Oil Prices Climbed on High Summer Fuel Demand While Supplies Remained Tight

Market Insights
Heating Oil
June 22, 2022

Recap:  Oil futures climbed Tuesday, with U.S. prices recouping a portion of the more than 9% loss last week. Oil prices climbed on high summer fuel demand while supplies remained tight because of sanctions on Russian oil after its invasion of Ukraine. Despite concerns over economic growth data, demand remains solid supported by supply anxiety after sanctions on oil shipments from Russia, the world's second-largest oil exporter, and worries Russian output could fall due to sanctions on equipment needed for production. Both benchmarks posted a weekly loss last week. For WTI it was the first weekly loss in eight weeks, for Brent the first in five. WTI for July delivery gained $1.09 per barrel, or 0.99% to settle at $110.65. August Brent Crude gained 52 cents per barrel, or 0.46% to end the session at $114.65. Front Month NYMEX RBOB Gasoline for July delivery gained 0.15 cent per gallon, or 0.04% to $3.7945, while Front Month NYMEX ULSD for July delivery gained 1.86 cents per gallon, or 0.43% to $4.3584.

Technical Analysis:   WTI continues to trend within the ascending channel that has formed within the sideways pattern dating back to the beginning of March. In the near term, the key question is whether demand will stay strong when oil is in the $110 – $120 range. If data from EIA confirms that demand is healthy despite current oil prices, WTI oil may move back to the $120 level. Resistance is set at $111.13, $114.53 and $116.64. Support rest at $108.00 and $105.39.

Fundamental News:  Treasury Secretary, Janet Yellen, said the United States is in talks with Canada and other allies to further restrict Russia’s energy revenue by imposing a price cap on Russian oil. She said a price exception is an effective cap that could be achieved through a mechanism to restrict or ban insurance or financing for Russian oil shipments above a certain amount.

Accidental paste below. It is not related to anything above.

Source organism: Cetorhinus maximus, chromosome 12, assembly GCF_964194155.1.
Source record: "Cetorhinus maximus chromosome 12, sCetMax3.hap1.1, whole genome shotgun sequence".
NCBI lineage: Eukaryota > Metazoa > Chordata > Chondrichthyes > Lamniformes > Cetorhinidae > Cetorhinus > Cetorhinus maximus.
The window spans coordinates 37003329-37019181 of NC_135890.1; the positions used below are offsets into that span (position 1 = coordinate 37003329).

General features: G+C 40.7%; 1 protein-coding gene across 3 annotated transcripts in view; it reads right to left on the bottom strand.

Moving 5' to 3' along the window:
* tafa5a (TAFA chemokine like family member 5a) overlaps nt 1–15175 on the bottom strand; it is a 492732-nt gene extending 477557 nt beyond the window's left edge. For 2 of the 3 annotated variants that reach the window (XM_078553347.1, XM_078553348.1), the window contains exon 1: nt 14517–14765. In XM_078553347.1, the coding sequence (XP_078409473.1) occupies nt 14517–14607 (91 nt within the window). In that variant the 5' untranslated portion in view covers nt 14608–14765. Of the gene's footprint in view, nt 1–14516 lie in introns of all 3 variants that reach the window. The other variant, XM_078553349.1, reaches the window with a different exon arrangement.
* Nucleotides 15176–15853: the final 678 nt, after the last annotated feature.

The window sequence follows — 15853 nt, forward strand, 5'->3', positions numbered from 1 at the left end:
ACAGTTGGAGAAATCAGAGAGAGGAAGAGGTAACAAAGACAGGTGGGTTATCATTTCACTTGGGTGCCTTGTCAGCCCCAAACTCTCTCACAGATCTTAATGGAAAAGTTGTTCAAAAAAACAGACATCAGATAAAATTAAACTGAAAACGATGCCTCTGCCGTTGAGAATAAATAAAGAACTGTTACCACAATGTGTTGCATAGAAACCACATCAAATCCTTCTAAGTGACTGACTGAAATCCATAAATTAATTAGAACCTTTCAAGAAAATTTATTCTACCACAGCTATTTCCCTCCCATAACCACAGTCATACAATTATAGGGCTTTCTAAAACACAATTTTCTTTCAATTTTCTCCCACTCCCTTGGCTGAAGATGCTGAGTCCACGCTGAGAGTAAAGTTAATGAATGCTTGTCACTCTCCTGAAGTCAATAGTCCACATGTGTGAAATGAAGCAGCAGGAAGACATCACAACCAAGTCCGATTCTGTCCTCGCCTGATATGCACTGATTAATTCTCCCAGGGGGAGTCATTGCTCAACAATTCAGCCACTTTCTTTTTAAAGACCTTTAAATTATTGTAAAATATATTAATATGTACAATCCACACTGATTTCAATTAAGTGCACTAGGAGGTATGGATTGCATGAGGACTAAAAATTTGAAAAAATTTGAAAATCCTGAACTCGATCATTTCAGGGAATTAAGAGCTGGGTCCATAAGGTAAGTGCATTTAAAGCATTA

BOFA Global Research said it still sees Brent at $102/barrel in 2022 and 2023 on average, with a potential increase to $150/barrel if European sanctions push Russian oil production below 9 million bpd.  It said if Russian oil supply does not fall below 10 million bpd, global oil demand could increase by 1.7 million bpd in 2023.  It said extended sanctions on Russian energy could act as a price floor even if near-dated spot oil price downside risks increase.  It said even if the world goes into recession, we estimate Brent could average more than $75/barrel in 2023.

Vitol CEO, Russell Hardy, said more Russian crude oil and products will head to Asian markets in 2023 while Europe will turn more to the Middle East to buy diesel. He also said tight energy markets would persist until demand slows. He said "The one thing that everyone is concerned about is runaway prices which would make recessions more likely."

The EIA reported that U.S. crude oil refining capacity fell by 125,790 bpd or seven-tenth of 1% in 2021 because of the closure of a Louisiana refinery. 

IIR Energy reported that U.S. oil refiners are expected to shut in about 524,000 bpd of capacity in the week ending June 24th, increasing available refining capacity by 63,000 bpd. Offline capacity is expected to decrease to 511,000 bpd in the week ending July 1st.

Early Market Call - as of 8:15 AM EDT

WTI - $104.17, down 5.36 cents

RBOB - $3.7038, down 9.07 cents

HO - $4.2999, down 5.85 cents

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